Afghanistan traces the historic struggles and the changing nature of political authority in this volatile region of the world, from the Mughal Empire in the 16th century to the Taliban resurgence today. Thomas Barfield introduces listeners to the bewildering diversity of tribal and ethnic groups in Afghanistan, explaining what unites them as Afghans despite the regional, cultural, and political differences that divide them. He shows how governing these peoples was relatively easy when power was concentrated in a small dynastic elite, but how this delicate political order broke down in the 19th and 20th centuries when Afghanistan's rulers mobilized rural militias to expel first the British and later the Soviets.
Armed insurgency proved remarkably successful against the foreign occupiers, but it also undermined the Afghan government's authority and rendered the country ever more difficult to govern as time passed. Barfield vividly describes how Afghanistan's armed factions plunged the country into a civil war, giving rise to clerical rule by the Taliban and Afghanistan's isolation from the world. He examines why the American invasion in the wake of September 11 toppled the Taliban so quickly, and how this easy victory lulled the United States into falsely believing that a viable state could be built just as easily.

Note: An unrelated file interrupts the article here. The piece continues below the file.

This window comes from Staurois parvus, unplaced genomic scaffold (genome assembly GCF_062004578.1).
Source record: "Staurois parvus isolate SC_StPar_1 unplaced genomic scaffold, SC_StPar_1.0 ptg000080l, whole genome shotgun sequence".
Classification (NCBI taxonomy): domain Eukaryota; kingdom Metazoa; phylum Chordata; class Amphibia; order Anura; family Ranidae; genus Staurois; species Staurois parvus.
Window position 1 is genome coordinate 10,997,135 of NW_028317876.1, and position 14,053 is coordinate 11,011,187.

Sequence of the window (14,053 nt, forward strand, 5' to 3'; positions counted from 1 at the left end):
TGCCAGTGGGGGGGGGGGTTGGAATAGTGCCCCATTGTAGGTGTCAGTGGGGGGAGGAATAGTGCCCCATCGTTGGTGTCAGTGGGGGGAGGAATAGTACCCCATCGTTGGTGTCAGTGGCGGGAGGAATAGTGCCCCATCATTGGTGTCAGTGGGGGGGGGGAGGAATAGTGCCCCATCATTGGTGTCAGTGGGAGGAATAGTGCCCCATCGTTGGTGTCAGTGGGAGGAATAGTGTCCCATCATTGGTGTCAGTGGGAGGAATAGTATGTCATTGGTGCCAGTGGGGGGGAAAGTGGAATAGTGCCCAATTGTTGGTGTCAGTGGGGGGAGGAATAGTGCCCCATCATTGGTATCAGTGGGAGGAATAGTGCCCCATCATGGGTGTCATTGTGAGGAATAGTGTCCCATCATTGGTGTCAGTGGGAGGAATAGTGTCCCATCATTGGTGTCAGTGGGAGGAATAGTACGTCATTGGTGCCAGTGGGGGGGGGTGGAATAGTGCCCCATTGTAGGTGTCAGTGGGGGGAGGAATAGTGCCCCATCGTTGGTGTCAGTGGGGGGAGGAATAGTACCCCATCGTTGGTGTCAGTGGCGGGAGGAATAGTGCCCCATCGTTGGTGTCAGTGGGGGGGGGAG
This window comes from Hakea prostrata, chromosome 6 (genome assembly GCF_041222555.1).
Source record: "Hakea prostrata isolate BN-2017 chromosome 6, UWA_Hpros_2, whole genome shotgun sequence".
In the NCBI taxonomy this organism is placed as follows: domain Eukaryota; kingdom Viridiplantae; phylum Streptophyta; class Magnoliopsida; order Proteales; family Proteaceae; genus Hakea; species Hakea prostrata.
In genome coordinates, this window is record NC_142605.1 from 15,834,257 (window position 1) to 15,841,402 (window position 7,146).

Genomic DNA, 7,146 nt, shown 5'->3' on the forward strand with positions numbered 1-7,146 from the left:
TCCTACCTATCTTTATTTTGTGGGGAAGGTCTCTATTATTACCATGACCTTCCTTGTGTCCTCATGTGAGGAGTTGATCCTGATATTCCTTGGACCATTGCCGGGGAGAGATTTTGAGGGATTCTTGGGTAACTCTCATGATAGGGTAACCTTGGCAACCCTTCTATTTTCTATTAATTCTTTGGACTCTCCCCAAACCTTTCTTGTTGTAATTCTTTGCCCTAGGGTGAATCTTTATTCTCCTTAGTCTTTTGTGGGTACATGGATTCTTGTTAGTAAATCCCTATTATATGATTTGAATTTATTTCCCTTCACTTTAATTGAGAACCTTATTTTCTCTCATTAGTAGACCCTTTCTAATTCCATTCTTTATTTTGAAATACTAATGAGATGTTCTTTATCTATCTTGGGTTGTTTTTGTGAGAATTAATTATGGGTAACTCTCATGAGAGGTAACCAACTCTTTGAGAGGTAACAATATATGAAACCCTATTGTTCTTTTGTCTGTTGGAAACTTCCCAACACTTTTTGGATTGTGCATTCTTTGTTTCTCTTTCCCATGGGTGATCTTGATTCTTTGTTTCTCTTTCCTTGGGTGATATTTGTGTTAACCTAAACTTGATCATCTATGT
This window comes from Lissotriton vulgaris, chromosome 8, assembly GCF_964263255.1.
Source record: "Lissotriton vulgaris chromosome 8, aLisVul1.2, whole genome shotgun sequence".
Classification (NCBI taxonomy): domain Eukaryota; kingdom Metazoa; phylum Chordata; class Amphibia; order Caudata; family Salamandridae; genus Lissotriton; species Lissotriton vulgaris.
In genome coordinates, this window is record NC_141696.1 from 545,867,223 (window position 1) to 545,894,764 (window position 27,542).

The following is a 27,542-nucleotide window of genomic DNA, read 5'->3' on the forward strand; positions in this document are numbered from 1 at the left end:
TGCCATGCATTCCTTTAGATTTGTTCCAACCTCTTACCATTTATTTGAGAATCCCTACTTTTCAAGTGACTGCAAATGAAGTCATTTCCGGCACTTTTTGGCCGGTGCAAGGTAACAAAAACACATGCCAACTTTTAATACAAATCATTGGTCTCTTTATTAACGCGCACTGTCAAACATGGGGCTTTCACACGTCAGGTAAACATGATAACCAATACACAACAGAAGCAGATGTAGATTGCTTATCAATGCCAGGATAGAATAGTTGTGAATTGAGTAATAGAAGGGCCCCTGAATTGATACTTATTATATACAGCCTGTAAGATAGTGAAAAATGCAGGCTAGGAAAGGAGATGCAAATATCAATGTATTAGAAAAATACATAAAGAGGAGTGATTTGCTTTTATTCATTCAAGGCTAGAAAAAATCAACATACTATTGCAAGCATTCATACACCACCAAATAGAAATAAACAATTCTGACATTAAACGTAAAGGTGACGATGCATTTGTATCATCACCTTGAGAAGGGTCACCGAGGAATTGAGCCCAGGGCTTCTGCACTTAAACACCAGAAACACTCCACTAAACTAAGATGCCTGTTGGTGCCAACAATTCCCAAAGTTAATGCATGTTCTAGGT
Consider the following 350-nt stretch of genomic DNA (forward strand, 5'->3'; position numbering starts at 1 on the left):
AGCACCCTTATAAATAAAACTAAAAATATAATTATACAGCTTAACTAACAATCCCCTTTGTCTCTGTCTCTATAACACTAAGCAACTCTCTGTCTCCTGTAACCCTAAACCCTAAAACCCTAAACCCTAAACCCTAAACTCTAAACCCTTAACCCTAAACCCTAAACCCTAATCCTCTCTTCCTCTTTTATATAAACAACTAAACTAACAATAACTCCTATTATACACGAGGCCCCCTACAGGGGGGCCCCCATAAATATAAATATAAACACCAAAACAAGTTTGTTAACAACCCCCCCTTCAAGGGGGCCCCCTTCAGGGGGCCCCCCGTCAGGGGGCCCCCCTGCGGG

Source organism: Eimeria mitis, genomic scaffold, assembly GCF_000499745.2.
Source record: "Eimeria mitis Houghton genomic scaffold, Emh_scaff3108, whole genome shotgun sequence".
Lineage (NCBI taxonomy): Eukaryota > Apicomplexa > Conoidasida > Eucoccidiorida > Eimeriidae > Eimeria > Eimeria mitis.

Afghanistan is essential listening for anyone who wants to understand how a land conquered and ruled by foreign dynasties for more than a thousand years became the "graveyard of empires" for the British and Soviets, and what the United States must do to avoid a similar fate.
©2010 Princeton University Press (P)2012 Audible, Inc.
"In this riveting study, Barfield does a splendid job of informing us why Afghanistan is the way it has always been." (Daily Star)
"This book is an authoritative and well-written summary of what we might call the majority view. There is a streak in this book, however, of more radical thinking. . . . It leads him near the end of the book to some startling predictions for Afghanistan's possible futures." (Gerard Russell Foreign Policy)
"Thomas Barfield's new book offers a remedy for Americans' pervasive ignorance of Afghanistan. . . . Afghanistan: A Cultural and Political History is an invaluable book. Mr. Barfield does not give the United States a way out of Afghanistan, but he does provide the context necessary for good policymaking." (Doug Bandow, Washington Times)
Interesting perspective on tribal/cultural dynamics. Goes more in depth into actual Afghan historical politics vs. the more traditional US foreign policy-perspective books which are more widely published.
Understanding the complexity of the fragmentation that caused the Taliban to take power.
The reader obviously did not even attempt to pronounce the Islamic names correctly, creating such monstrosities as yooleema for ulema. Very irritating.
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